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Boston Update: Officials Wait To Question Suspect; Memorial Held Sunday

People gather at a makeshift memorial for victims of the Boston Marathon bombings at the edge of the still-closed section of Boylston Street. The surviving suspect in the case, Dzhokhar Tsarnaev, remains in the hospital.
Mario Tama
Getty Images
People gather at a makeshift memorial for victims of the Boston Marathon bombings at the edge of the still-closed section of Boylston Street. The surviving suspect in the case, Dzhokhar Tsarnaev, remains in the hospital.

(Most recent update: 4:20 p.m. ET)

Investigators are still waiting to interview Boston Marathon bombing suspect Dzhokhar Tsarnaev, whose wounds reportedly include injuries to his neck and leg. An official tells CNN that Tsarnaev has been "intubated and sedated," rendering him unable to speak with them.

Massachusetts Gov. Deval Patrick described Tsarnaev's health Saturday as "serious but stable ... I think, not able to communicate yet."

Authorities are developing ideas about the possible motives of the 19-year-old Tsarnaev and his older brother, Tamarlan Tsarnaev, the suspect who died after a gunfight with police. Officials also want to know whether the two men acted alone when they allegedly planted bombs near the marathon's finish line.

Another question being asked is whether the attacks possibly could have been prevented.

As we've reported, the FBI acknowledged Friday that its agents interviewed Tamarlan Tsarnaev in 2011, after being asked by a foreign government to investigate him as a potential risk. The FBI says it was told that he was "a follower of radical Islam and a strong believer, and that he had changed drastically since 2010 as he prepared to leave the United States." The FBI's inquiry did not uncover any terrorist activities.

The FBI did not identify the foreign government in an official statement, but The Associated Press and other news outlets were reporting the request came from Russia, a country Tamarlan Tsarnaev visited several times. The Tsarnevs are ethnic Chechens, "with links to the volatile North Caucasus region of Russia," as NPR's Corey Flintoff reported Saturday.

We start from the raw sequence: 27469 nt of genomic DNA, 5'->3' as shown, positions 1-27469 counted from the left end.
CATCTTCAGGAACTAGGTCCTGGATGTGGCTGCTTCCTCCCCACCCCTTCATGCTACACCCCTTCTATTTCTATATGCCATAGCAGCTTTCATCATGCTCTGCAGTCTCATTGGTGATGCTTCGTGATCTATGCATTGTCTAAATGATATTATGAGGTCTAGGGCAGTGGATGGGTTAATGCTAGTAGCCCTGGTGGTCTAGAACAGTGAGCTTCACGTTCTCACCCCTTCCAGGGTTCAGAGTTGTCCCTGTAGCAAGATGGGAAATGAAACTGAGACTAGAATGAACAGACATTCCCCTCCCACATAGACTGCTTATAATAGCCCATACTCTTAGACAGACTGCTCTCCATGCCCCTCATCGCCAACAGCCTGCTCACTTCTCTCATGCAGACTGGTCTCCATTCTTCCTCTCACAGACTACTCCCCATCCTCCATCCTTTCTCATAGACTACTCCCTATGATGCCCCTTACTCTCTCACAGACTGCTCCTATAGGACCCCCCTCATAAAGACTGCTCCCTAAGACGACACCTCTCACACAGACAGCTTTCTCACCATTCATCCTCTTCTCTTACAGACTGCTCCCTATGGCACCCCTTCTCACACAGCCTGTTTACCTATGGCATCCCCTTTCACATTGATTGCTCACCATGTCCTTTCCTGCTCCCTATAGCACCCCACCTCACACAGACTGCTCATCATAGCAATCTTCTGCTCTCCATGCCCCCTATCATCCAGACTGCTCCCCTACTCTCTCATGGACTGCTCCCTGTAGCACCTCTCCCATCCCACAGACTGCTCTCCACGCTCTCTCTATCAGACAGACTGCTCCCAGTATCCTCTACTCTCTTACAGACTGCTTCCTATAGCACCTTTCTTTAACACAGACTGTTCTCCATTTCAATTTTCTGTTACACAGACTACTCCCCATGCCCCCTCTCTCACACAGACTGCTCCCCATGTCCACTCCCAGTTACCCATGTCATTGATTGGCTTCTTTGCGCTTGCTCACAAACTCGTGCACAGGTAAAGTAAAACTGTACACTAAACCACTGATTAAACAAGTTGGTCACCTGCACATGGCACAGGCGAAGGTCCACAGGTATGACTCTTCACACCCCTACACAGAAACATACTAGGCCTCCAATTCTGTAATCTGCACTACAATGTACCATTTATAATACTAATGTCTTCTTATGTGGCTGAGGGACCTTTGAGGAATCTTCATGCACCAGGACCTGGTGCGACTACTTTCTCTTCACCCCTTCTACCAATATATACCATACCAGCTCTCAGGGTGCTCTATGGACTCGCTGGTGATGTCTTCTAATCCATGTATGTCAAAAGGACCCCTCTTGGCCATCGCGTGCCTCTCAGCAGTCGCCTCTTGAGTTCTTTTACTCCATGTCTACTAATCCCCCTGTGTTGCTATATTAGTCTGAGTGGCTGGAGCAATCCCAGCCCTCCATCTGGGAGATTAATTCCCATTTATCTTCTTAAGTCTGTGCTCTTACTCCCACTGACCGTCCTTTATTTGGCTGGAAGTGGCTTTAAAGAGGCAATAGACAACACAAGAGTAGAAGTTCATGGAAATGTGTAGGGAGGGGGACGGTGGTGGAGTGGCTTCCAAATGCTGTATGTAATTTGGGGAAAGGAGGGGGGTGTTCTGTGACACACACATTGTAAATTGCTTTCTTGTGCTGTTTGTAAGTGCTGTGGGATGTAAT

A senior congressional aide tells The Boston Globe that members of Congress are asking law enforcement officials about the FBI's earlier investigation of the elder Tsarnaev brother.

"The FBI had this guy on the radar, and somehow he fell off," the aide says. "We heard for several days leading up to this there was no intelligence. Now we know there could have been intelligence."

In Boston, the site of the twin attacks is still being processed for evidence. Nearby, mourners and well-wishers have left a pile of flowers, notes and mementos in the days since the attack.

An interfaith memorial service is planned for 12:30 p.m. ET Sunday at the intersection of Boylston and Berkeley streets, where the members of six churches are gathering to honor the attack's victims.

We'll update this post as news about the attack and the suspects develops today.

Update at 4:20 p.m. ET. Boston PD Chief Says Suspects May Have Planned More Violence:

The Tsarnaev brothers had enough weaponry to inflict more damage, Boston Police Commissioner Ed Davis says of the marathon bombing suspects.

"We have reason to believe, based upon the evidence that was found at that scene... the explosive ordnance that was unexploded, and the firepower that they had, that they were going to attack other individuals," Davis said on CBS's Face the Nation Sunday. "That's my belief at this point."

"They had IEDs, they had homemade hand-grenades that they were throwing at the officers," Davis said. "The scene was littered with unexploded improvised explosive devices that actually, we had to point out to the arriving officers and clear the area. They were strewn about the area. There was also one found in the motor vehicle that was abandoned, the Mercedes SUV."

Update at 2:20 p.m. ET. Memorial Draws Hundreds:

Hundreds of residents gathered Sunday to pray, to sing and to pay tribute to the three people who died Monday — Martin Richard, 8; Lingzi Lu, 23; Krystle Campbell, 29 — and MIT police Officer Sean Collier, 26, who was slain Thursday, as well as the more than 170 people who were injured.

Update at 12:20 p.m. ET. Bomb Suspects Acted Alone, Mayor Says:

The suspects in the Boston Marathon bombing acted alone, Boston Mayor Tom Menino says on ABC's This Week.

Menino provided no details about the health of suspect Dzhokhar Tsarnaev other than to say, "we don't know if we'll ever be able to question the individual."

When reminded by ABC's George Stephanopoulos that Massachusetts does not have the death penalty as an option, Menino said, "I hope that the U.S. attorney, Carmen Ortiz, takes him on the federal side and throws the book at him."

Update at 9 a.m. ET. London Marathon Marked By High Security, Memories Of Boston:

The London Marathon observed 30 seconds of silence before the race got underway Sunday, in a show of solidarity with the victims in Monday's Boston Marathon blasts. Many runners wore black ribbons in their honor.

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Bill Chappell is a writer and editor on the News Desk in the heart of NPR's newsroom in Washington, D.C.
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